NCDOT to close U.S. 421 near Campbell beginning 11/23. Click here for more information.
April 5, 2013 | Leave a Comment
BUIES CREEK -- Why did you choose to attend Campbell University? What are your favorite things about the school? And if you were the university’s president, what would you change and do for the student body?
Thirteen students met with Campbell President Jerry Wallace on Wednesday night, March 20, to answer these questions -- and ask Wallace some of their own -- as part of the President’s Dinner events that he and Vice President for Student Life Dennis Bazemore host about three times each semester.
Wallace said that he started the dinners three years ago because they give him the chance to engage with students in an informal setting and to hear directly from them about what they think about Campbell. “It gives me a chance to hear their interests, their needs and their dreams for Campbell,” he said.
Each semester, Wallace and Bazemore invite several dozen students to the dinners based on the recommendations of faculty and staff at Campbell. Bazemore said the 13 students who attended the dinner this past Wednesday reflected the range of students who typically attend the dinners, which are held in the President’s Dining Room in the Marshbanks Dining Hall. There were freshmen, sophomores, juniors and seniors; student athletes; leaders of campus organizations and student groups; majors from nearly a dozen disciplines; and students who are from towns and cities across the state and nation, from Mount Olive, N.C., to Hockessin, Del.
One of the students who attended the dinner was Macy Cook, a junior elementary education major from Shelby, N.C. “Events like the President’s Dinner show that Campbell’s administration is interested in hearing the voices of the student body it leads,” Cook said. “I loved giving my input on things that could be improved on campus, and knowing that my opinion is valued means a great deal.
“I just don’t think,” she added, “that students at other institutions have the comfort of knowing that their voices are heard.”
After the students and administrators ate dinner, Bazemore led the students in a roundtable discussion about why they chose to attend Campbell, what they like about the school and what they see as areas for improvement. What they suggested for the latter included adding additional lighting in parking lots and developing safer options for pedestrians to cross Highway 421. [See sidebar: "What the students said"]
Wallace then gave the students the opportunity to ask him questions. One question: What’s the status of the search for a new men’s basketball coach? (An athletics advisory committee chaired by Athletics Director Bob Roller has been formed to evaluate and interview candidates. They’ll recommend a couple of candidates to President Wallace, who’ll interview final candidates.)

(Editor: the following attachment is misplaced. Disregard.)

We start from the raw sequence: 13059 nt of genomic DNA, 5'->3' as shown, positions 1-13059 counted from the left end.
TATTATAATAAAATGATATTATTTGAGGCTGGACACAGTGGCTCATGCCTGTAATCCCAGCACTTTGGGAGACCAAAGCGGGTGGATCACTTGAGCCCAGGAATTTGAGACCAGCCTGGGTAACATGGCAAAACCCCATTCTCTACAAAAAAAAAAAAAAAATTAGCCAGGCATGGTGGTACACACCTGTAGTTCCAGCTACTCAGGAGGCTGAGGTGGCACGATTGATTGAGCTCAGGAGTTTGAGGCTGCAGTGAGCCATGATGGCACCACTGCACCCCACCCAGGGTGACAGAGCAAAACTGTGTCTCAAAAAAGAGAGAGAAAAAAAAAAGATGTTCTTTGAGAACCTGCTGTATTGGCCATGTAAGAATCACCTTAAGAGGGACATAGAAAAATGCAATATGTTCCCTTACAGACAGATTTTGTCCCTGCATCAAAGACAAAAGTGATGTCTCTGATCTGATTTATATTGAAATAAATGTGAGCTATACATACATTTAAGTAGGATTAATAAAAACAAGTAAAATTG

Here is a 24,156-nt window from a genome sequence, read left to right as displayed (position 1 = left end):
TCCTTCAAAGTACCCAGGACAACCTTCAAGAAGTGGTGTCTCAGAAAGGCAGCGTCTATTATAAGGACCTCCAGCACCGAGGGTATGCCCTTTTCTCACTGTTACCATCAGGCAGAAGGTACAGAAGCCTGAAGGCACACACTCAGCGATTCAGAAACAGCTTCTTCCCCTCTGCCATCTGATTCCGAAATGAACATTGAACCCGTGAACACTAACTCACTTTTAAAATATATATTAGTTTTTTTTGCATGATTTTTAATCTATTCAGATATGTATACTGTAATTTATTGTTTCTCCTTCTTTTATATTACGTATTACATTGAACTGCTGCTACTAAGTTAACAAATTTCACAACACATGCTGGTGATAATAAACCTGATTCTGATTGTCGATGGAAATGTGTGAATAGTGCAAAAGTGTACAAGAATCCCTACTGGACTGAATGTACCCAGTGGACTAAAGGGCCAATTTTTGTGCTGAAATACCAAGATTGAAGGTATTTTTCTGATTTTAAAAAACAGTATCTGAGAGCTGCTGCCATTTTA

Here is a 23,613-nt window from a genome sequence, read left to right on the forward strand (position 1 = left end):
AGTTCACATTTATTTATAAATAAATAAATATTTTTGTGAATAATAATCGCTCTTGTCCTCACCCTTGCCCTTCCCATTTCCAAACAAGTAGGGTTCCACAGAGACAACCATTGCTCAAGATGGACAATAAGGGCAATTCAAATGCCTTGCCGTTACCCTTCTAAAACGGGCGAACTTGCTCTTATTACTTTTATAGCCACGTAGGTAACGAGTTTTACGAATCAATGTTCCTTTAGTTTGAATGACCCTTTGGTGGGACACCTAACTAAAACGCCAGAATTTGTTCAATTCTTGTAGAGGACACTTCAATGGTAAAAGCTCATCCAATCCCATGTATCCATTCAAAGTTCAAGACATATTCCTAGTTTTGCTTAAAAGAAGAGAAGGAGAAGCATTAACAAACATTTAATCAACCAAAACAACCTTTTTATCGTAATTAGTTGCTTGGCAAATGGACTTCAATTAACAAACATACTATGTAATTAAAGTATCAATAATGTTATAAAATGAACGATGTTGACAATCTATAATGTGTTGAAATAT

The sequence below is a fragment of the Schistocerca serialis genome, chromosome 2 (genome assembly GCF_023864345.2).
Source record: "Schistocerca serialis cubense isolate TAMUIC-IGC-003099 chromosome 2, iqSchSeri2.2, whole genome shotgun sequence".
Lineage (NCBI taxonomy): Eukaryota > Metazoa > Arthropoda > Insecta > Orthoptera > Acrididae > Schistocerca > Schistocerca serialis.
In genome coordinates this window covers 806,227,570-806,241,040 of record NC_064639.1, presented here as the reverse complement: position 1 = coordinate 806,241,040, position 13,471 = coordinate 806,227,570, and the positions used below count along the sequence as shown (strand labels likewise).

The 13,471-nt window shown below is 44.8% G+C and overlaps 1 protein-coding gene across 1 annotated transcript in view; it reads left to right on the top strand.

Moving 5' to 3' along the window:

And the second question: What’s the status of Greek Life? (Bazemore, the chair of a committee meeting regularly to plan Greek Life, said Student Life staff members have been visiting like-minded universities with Greek Life to get ideas; they’ve completed a policy document; and they’re planning an informational night about Greek Life that will be held before the semester ends.)
James Demmel, a junior religion major from Clayton, N.C., said being encouraged to ask questions “shows that Campbell really loves its students. For administrators to take the time to spend it with students -- we’re not just a number a here.”
After the question and answer session, Wallace concluded the evening by delivering a 20-minute talk about developments at the university. For example, he said, Campbell will become a Level-6 university when the School of Osteopathic Medicine opens in August 2013. “That’s the highest level of accreditation with our accrediting group,” Wallace said. “Only about four or five of all the colleges and universities in North Carolina have that.”
He also shared with the students his vision and plans for the university’s future, including improving housing, the student center and the look of campus; exploring adding additional schools; and retaining and attracting star faculty members.
“Campbell Pride is the highest I have ever known it, and I’ve been here 43 years . . .,” Wallace said. “But we have a lot of work to do, and that’s what we work at every day -- every day. Every Monday morning, the executives sit around the table and the topic we discuss is how can we improve [Campbell]. “
As Wallace talked about the university’s growth and future, Demmel said he kept thinking about how he was excited to be at Campbell and to be part of what was happening on campus. “I don’t think I’ve ever been prouder to be a Campbell student,” he said.
Olivia Bass, a sophomore English/education major from Spring Hope, N.C., said she was grateful to have the opportunity to hear other students talk about their time at Campbell and to hear Wallace discuss “where the university is now and where it hopes to be in the future.”
She added: “A regular event like the President's Dinner says that Campbell knows what makes this university great: the people. The administration recognizes that the university would not be where it is today without the voices and efforts of its students and faculty.”
Photo caption: Campbell University President Jerry Wallace sits between students Kyle Clark, a senior psychology and trust & wealth management major and a member of the football team, and John Meredith, a math major from Wilmington, N.C., during the President’s Dinner on Wednesday, March 20, held in the President’s Dining Room in the Marshbanks Dining Hall. Prepared by the Campus Dining Catering team, the meal Wednesday featured a salad, crab meat wrapped with flounder, pork loin with an apple glaze, wild rice, broccolini and cheesecake.
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